In early June, my younger daughter graduated from high school. Aside from my pride as a father of two high school graduates, both of whom are either starting or continuing college later this month, I was struck by another thought: We no longer have a child in our local public school system. After 16 years with kids in school, we no longer have open houses, conferences, concerts, ice cream socials, BINGO and family game nights, and the myriad of other events that parents with school-aged children attend year after year. These are bittersweet thoughts, for sure.
After coming to terms with the fact that this also means that I am old, I started to reflect on all of the experiences my kids had in school. My reflections may be slightly different than some other parents in the same situation because I can reflect through two distinctly different lenses: one as a father and one as a principal. Here are my “take-aways” from our experiences watching our kids proceed through the system.
My girls had many different teachers between their kindergarten and senior year of high school. Some were amazing and a few were mediocre. This includes all of the self-contained elementary teachers and the more content-centered middle and high school teachers. This also includes all of the specials teachers and a few special education teachers.
Upon reflection, here is what I learned during the last 16 years.
The very best teachers brought out the very best in my kids. There is no doubt about that.
- Over the course of the years, they each experienced some of the very best instruction possible – but not every year (see the next point).
- The girls learned in spite of the few mediocre teachers they had over the years. Why? Because we helped them persevere through the nine months in the classroom. We helped them understand that they had to take a certain amount of responsibility for their learning and successes, regardless of the circumstances of the classroom environment or the teacher’s instructional practices. No doubt they are better prepared for college and the world of work because of the variety of adults they had to deal with.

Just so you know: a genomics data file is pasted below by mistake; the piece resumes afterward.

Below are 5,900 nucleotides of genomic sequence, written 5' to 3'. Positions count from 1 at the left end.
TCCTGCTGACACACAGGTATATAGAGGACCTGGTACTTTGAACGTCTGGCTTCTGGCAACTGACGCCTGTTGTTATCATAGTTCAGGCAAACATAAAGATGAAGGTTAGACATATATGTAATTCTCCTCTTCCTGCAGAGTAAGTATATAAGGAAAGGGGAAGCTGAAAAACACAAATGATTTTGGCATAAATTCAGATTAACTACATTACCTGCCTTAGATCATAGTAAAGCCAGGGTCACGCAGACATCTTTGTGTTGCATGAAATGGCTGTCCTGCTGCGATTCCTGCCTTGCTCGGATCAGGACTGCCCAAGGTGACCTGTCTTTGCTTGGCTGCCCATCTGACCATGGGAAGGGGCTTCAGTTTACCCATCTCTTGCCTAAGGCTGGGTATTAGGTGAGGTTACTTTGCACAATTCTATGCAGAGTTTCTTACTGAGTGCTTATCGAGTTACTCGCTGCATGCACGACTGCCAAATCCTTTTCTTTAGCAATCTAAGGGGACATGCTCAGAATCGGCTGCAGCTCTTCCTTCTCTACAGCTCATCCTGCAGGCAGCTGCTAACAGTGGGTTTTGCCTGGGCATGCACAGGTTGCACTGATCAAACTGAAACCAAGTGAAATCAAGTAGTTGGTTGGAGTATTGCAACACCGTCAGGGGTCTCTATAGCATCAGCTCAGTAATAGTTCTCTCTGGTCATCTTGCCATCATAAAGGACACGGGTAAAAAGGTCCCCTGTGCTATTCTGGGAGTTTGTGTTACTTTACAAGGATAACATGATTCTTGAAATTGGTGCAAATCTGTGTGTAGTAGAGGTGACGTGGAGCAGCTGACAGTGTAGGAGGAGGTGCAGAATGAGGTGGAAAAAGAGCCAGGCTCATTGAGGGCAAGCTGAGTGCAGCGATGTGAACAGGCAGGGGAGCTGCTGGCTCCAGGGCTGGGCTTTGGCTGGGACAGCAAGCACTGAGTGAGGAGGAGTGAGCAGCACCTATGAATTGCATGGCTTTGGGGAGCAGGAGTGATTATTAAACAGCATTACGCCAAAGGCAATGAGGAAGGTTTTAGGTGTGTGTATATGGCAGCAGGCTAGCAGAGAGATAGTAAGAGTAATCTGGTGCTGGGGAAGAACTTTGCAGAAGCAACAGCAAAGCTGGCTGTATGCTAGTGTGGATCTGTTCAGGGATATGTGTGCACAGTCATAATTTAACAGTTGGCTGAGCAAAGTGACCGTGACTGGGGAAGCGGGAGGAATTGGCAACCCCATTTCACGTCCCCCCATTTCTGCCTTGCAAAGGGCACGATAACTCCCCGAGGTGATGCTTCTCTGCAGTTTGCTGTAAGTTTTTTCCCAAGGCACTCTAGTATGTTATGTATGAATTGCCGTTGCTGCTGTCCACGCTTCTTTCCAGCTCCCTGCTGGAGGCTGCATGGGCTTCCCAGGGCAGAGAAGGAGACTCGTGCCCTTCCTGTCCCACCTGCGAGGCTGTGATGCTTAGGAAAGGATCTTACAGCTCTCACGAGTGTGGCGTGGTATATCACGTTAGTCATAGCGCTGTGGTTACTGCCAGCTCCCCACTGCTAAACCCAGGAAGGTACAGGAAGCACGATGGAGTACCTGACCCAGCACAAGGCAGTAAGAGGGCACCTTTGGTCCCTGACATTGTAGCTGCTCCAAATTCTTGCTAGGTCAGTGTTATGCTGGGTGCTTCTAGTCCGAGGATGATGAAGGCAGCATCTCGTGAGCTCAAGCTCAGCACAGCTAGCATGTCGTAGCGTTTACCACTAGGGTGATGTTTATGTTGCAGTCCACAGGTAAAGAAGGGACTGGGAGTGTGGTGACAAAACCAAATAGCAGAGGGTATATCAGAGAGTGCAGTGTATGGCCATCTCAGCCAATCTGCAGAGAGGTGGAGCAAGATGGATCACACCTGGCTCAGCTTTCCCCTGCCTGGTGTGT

- The girls were placed in classes with and without their closest friends over the years, and they actually did better socially and academically in classes without their very best friends. They were forced to come out of their shells and make new and different friends. In addition, they were not as distracted as they would have been with their BFFs in class.
- There were times that both girls experienced failure and disappointment. But, they made it through these times, and they are stronger and much more resilient now because of these experiences (what doesn’t kill you will make you stronger, right?).
- There were times that both girls felt the pain of teasing, exclusion, and “girl drama.” In some cases, this was quite severe, which was heartbreaking for my wife and me to watch. I also admit that there were times when they each doled out some not-so-nice comments and actions to others. But, I believe the girls are more sensitive, caring people now because of these experiences.
- Did we fight with them about homework, studying, watching too much TV, eating right, going to bed, playing video games, and all the rest? You bet we did. Did we survive? Absolutely! Were the teachers and staff members on our side all along the way to guide us through the tough times? Yep, and I truly appreciate that.
Yes, the years our kids go to school are stressful for us parents, and I can’t possibly explain how fast they have flown by. But as I look back, I wouldn’t trade any of it. I am very thankful to all of the adults in all three schools who were there to mentor, teach, encourage, assist, praise, and even scold my girls’ (hopefully not too many times!) throughout their journey.